The Hulseman family, which founded Solo Cup Co. in the 1930s, relinquished control of the Highland Park, Ill., thermoformer and injection molder last month after three years of losses stemming from the acquisition of a rival.
Solo's private-equity partner, New York-based Vestar Capital Partners, which helped finance the $917 million buyout of Sweetheart Cup in 2004, took control of the company's 11-seat board. Former Chairman Robert Hulseman and his brother John Hulseman, the company's vice chairman, were replaced by Vestar executives but retain two of four seats held by the family. The Hulsemans declined to comment.
Stress from the start
Buying Sweetheart more than doubled Solo's size and made it one of the largest suppliers of cups, plates and other food-service items to McDonald's, Starbucks and other restaurants. But it has lost money since acquiring the Owings Mill, Md.-based rival. Solo posted a loss of $339 million for the first nine months of 2006, after a loss of $13.4 million in the year-earlier period. Sales rose 2 percent to $1.85 billion.
``I don't know whether Sweetheart is ever going to live up to what Solo thought it would be,'' said Shawn Paydar, an analyst with Fitch Ratings Ltd. in New York. Solo misjudged its ability to cut costs from integrating the two companies' plants and operations, he said.
To raise cash for the purchase, Solo relied heavily on the bond market. With $1.14 billion of long-term debt on its balance sheet, the combined company has been under stress from the start. At the same time, rapidly rising material costs have shaved the already slim profit margins.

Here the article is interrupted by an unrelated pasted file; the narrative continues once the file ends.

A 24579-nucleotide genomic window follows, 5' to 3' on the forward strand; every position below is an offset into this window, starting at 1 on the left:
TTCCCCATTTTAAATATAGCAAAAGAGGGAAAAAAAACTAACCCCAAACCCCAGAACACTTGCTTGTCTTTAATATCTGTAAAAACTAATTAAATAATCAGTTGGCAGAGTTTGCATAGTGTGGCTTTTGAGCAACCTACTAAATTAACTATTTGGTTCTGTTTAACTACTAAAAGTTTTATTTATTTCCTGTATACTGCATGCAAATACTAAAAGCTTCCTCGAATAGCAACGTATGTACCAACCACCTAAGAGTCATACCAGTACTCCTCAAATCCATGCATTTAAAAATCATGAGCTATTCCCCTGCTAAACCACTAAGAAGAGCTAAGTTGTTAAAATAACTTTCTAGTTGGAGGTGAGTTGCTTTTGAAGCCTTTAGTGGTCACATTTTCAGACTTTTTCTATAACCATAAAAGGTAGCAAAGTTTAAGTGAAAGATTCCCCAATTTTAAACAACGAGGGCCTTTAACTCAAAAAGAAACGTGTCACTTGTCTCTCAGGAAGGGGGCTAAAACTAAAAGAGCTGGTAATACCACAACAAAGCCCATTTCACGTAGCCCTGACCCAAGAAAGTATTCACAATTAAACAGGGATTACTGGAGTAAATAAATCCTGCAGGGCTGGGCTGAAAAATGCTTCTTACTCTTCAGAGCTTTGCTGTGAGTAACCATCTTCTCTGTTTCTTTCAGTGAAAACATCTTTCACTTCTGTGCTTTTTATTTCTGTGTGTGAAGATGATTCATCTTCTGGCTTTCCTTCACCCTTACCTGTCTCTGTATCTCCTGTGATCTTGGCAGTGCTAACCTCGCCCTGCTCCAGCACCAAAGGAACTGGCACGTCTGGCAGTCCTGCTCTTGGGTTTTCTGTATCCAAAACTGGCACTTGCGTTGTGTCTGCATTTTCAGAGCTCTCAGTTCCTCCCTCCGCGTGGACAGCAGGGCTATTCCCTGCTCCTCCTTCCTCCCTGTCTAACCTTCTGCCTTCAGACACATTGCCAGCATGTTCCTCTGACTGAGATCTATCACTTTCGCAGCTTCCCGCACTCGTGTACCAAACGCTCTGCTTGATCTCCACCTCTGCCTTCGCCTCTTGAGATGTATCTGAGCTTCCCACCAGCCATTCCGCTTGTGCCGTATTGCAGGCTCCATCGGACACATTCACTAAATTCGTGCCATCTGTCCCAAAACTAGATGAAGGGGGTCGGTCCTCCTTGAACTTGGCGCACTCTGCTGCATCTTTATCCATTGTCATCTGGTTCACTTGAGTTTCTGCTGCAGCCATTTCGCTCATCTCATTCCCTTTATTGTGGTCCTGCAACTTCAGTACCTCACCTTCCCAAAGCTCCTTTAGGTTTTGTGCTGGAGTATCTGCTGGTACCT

Vestar received 33 percent of the company's preferred voting stock in exchange for helping to finance the Sweetheart deal. As a condition of its $240 million investment, Vestar also was given the right to expand the board and appoint a majority of its members if Solo ``substantially underperformed,'' a regulatory filing shows.
``We are experienced in situations like this and confident that Solo's leadership team, with our support, can significantly improve operating performance,'' Vestar Managing Director and new Solo Chairman Kevin A. Mundt said in a news release.
Solo Chief Executive Officer Robert Korzenski, 52, a former Sweetheart executive tapped in April, is trying to accelerate the consolidation of operations. He also aims to reduce inventories and is considering the sale of some operations.
The Hulsemans' influence and largess, meanwhile, will diminish going forward. The $1.1 million salaries for Robert Hulseman, 74, and John Hulseman, 76, have been cut to $114,000, filings show. The salaries of other Hulsemans employed by the company also may be up for review, while consulting fees and tax preparation work for family members not employed by the company will cease, according to the filings.
``Creditors are going to be more stringent and mindful of how cash is leaving the company,'' said Fitch's Paydar.